So, the Combined Pension/401(k) Program provides lifetime income and a balanced type of portfolio for your employees, in addition to the other enhanced features of the traditional pension plan.
Wouldn’t it make sense to pair your 401(k) plan with a defined benefit pension plan?
Kiplinger’s Retirement Report picks up on a sound retirement planning concept: Using an annuity to create a regular paycheck. Here’s an excerpt:
Finding a way to provide guaranteed income could be crucial if retirees fear outliving their savings. “Many people do not understand life expectancy,” says Noel Abkemeier, a principal at Milliman. Average life expectancy for a 65-year-old male is 84.2 years, and it’s 86.1 years for a 65-year-old female. But, says Abkemeier, “there’s a 50% chance you could live longer than lif expectancy–and it could be 10 to 15 years more.
No wonder there is so much apprehension from future retirees over outliving their benefits. So what’s a retiree to do? Going back to the Kiplinger piece:
Longevity insurance will maximize your retirement income at a time when you may need money to pay for long-term care and other medical expenses. It is best if you think about it as an insurance against living too long, rather than as an investment that may never pay out. Abkemeier recommends investing no more than 10% of your portfolio in longevity insurance, so you’ll have plenty of money for your other needs.
Of course an annuity is not the only way to go. The key thing is for retirees to recognize the risk and prepare accordingly.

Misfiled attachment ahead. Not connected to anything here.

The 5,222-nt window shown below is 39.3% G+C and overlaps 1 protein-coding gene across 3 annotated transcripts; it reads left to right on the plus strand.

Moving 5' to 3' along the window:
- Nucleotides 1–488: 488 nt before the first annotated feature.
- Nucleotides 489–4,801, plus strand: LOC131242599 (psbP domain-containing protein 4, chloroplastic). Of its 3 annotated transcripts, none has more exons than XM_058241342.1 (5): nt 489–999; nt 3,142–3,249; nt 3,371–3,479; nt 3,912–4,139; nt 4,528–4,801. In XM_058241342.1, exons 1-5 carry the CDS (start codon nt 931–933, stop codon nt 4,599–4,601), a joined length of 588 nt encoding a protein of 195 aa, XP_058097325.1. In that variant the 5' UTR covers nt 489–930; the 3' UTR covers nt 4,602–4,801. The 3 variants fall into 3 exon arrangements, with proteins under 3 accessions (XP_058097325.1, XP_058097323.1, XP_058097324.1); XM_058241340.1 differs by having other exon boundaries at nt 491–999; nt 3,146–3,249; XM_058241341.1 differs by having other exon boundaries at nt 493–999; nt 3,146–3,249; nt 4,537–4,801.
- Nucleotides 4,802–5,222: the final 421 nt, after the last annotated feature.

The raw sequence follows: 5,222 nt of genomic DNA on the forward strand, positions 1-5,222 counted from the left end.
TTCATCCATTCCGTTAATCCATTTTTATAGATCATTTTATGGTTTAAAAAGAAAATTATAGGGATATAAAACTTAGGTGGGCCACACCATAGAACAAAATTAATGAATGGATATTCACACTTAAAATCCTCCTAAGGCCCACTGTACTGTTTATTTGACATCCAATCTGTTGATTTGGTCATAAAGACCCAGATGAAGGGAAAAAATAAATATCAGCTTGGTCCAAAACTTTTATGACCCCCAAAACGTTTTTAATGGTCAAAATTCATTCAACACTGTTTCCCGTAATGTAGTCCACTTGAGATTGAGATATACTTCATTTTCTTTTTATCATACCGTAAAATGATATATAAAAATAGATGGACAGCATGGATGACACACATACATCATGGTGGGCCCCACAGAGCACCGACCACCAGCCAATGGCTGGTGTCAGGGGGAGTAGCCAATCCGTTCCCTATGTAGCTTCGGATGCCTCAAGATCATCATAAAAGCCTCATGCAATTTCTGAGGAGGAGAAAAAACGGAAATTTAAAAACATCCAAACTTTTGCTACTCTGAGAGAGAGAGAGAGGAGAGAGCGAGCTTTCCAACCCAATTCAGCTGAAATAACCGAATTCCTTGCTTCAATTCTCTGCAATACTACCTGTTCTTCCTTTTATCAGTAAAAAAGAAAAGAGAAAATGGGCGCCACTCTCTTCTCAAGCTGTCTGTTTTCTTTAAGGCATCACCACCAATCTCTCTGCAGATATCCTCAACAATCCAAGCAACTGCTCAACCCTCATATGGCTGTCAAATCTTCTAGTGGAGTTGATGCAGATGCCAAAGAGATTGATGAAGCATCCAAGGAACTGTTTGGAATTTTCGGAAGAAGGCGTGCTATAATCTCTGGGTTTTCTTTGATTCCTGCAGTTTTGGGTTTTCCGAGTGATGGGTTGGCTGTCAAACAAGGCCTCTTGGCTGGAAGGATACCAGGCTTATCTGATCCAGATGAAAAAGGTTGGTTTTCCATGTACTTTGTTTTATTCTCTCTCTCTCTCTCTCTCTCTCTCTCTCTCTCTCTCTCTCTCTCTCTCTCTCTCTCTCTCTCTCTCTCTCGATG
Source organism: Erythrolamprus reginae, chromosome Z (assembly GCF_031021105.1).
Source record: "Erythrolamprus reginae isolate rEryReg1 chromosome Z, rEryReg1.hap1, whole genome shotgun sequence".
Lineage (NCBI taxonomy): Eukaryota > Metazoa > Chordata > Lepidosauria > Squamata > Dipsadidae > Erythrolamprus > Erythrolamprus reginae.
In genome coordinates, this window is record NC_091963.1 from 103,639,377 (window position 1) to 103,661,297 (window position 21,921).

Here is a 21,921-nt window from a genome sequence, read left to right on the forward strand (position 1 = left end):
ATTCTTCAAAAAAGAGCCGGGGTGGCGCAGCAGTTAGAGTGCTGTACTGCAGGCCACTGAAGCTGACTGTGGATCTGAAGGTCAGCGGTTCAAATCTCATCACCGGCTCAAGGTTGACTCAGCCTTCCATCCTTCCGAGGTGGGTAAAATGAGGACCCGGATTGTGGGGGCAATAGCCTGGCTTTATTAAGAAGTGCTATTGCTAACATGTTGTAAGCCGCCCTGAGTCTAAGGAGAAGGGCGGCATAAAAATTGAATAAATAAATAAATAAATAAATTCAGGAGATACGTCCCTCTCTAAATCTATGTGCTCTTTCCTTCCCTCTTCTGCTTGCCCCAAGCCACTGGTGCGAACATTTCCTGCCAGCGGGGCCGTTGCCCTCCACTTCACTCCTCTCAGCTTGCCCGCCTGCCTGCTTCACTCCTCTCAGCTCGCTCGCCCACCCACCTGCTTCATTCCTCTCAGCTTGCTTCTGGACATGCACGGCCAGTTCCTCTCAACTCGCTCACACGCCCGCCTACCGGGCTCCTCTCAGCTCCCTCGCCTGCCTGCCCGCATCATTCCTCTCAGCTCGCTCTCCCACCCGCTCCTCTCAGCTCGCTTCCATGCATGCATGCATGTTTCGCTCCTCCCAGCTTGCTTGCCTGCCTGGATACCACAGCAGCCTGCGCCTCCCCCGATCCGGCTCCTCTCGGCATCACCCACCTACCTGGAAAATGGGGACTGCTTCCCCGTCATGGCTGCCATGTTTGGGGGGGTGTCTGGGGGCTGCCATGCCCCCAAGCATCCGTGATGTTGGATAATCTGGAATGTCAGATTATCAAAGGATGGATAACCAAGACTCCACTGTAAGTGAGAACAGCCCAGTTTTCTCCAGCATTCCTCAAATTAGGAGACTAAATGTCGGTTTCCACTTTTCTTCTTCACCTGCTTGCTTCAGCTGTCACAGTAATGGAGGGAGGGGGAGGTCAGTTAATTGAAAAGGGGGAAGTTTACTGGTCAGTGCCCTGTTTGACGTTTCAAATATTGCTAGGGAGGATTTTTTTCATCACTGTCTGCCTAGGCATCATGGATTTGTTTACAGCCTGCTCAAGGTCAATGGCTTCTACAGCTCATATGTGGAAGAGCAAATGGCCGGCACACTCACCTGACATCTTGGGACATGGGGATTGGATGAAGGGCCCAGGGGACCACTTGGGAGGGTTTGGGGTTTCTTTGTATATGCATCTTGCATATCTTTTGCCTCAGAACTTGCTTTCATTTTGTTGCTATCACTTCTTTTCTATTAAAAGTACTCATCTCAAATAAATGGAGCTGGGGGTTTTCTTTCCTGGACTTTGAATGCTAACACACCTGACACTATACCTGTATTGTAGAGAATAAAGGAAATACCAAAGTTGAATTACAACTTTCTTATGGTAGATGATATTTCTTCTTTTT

SPARK has announced a preliminary draft of new annuity standards. Here is a description from the article in Fund Action (login required):
The standardization document provides three models for firms offering annuity products:
– The Record Keeper Traded Service Model, based on the mutual fund model for recordkeeping and trading, would be used by firms structured like Prudential Retirement, which utilize the market value of the underlying investments in the insurance products to determine the guaranteed income amount.
– The Provider Traded Service Model, based on a self-directed brokerage concept, in which the annuity provider, rather than the recordkeeper, values the product. Firms such as Great-West Retirement Services and MetLife use this model.
– The Guarantee Administrator Model, which is similar to the Record Keeper Traded Model, would be used with firms like Milliman, which involve a lead insurer and a group of reinsurers, and design products collaboratively with recordkeepers and insurers.
The Chicago Tribune poses, and answers, this question:
Q. My wife and I are 84 and considering a retirement home. I read about a provision in the Pension Protection Act that would allow long-term care costs to be paid tax-free through an annuity. We have an annuity with a surrender value of more than $300,000. What part of this could help us pay our monthly bill?– R.M.
A. First, you need to evaluate whether you would owe taxes on annuity withdrawals, said Montgomery Taylor, an accountant and financial planner in Santa Rosa, Calif.
If the value of your contract is down to basically what you put into it (all too common these days), you could owe no tax, and thus have no need for a tax break, Taylor said.
That said, the Pension Protection Act of 2006 did create a tax break for annuity owners that began this year. While you don’t get a break on direct long-term care costs, you can qualify for tax-free annuity withdrawals that are used to pay for long-term care insurance premiums. If you end up needing the insurance, your coverage could equal two to three times the value of the annuity policy, experts said.
Some hybrid annuity/long-term care products have been available in recent years, though several insurers are developing new products to take advantage of the provision, said Carl Friedrich, a principal with Milliman, an insurance industry consulting firm.